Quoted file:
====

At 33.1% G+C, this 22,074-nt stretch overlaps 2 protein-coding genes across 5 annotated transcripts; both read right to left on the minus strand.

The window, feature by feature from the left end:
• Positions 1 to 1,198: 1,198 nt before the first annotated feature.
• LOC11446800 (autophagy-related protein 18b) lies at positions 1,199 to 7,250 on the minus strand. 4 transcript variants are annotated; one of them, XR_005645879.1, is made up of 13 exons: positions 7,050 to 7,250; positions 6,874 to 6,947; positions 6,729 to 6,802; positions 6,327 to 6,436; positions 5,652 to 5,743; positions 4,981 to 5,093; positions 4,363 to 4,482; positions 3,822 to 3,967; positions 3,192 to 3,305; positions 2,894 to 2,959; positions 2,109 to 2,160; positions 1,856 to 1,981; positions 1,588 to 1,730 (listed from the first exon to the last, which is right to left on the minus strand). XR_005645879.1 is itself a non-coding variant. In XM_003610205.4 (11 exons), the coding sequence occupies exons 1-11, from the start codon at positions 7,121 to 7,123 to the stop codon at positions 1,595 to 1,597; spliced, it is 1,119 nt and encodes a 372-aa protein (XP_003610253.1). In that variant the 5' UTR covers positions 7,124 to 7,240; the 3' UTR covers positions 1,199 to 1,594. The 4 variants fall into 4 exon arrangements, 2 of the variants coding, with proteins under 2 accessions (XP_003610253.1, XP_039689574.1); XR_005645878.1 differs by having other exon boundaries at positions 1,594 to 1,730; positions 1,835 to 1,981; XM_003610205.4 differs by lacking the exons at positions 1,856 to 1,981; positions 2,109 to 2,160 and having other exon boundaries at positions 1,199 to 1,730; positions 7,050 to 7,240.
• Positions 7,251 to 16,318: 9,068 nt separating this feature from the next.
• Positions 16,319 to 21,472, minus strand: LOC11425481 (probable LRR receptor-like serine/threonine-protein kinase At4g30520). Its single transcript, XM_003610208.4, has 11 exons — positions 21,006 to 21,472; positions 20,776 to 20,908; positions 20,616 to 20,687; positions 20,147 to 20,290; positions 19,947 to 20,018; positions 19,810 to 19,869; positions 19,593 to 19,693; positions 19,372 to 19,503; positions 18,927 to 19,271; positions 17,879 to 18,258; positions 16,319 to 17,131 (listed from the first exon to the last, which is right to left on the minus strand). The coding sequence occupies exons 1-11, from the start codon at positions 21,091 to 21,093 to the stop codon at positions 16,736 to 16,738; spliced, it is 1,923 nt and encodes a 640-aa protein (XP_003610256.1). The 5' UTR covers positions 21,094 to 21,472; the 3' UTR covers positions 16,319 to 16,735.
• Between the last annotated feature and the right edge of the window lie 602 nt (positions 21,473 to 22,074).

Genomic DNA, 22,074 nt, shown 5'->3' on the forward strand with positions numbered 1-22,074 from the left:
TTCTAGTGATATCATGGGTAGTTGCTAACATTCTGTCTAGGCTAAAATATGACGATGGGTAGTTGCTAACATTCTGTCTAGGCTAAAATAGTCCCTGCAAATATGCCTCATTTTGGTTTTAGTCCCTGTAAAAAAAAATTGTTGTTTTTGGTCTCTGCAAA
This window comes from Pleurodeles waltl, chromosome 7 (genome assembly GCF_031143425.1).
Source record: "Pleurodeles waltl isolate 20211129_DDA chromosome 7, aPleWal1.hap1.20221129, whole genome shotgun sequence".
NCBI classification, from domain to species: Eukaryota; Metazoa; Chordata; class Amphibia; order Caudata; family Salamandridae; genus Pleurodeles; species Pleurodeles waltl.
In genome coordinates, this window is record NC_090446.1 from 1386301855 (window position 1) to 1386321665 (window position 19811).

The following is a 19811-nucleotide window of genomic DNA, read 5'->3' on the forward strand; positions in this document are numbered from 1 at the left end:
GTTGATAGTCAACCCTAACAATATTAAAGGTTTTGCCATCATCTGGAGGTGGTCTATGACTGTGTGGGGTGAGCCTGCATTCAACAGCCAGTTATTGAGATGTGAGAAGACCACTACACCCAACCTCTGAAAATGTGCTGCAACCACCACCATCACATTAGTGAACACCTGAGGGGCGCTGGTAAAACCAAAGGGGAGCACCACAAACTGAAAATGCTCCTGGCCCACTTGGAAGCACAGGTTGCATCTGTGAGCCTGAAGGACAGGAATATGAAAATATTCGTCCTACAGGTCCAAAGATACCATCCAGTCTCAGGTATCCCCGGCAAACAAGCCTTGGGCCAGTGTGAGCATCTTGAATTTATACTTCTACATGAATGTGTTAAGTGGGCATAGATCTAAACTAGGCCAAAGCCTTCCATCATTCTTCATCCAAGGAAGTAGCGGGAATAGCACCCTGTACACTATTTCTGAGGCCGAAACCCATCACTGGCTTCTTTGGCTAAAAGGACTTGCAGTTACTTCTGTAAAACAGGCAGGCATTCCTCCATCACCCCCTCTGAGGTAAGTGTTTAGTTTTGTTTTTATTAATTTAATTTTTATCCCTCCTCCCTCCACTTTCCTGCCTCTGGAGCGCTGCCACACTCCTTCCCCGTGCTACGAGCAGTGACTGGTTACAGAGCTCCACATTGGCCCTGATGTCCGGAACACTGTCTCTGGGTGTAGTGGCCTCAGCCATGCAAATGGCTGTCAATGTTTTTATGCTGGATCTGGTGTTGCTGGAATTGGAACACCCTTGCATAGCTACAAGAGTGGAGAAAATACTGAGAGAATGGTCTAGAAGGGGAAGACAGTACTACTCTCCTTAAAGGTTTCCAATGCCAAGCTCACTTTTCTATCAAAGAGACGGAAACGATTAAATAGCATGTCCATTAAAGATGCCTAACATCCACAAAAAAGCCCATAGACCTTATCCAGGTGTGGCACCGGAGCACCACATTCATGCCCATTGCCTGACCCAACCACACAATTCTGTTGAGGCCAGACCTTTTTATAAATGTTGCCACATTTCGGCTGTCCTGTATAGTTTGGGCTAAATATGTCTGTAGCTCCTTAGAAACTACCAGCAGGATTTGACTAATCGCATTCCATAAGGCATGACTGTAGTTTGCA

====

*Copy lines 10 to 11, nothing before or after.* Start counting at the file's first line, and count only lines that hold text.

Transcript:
This window comes from Pleurodeles waltl, chromosome 7 (genome assembly GCF_031143425.1).
Source record: "Pleurodeles waltl isolate 20211129_DDA chromosome 7, aPleWal1.hap1.20221129, whole genome shotgun sequence".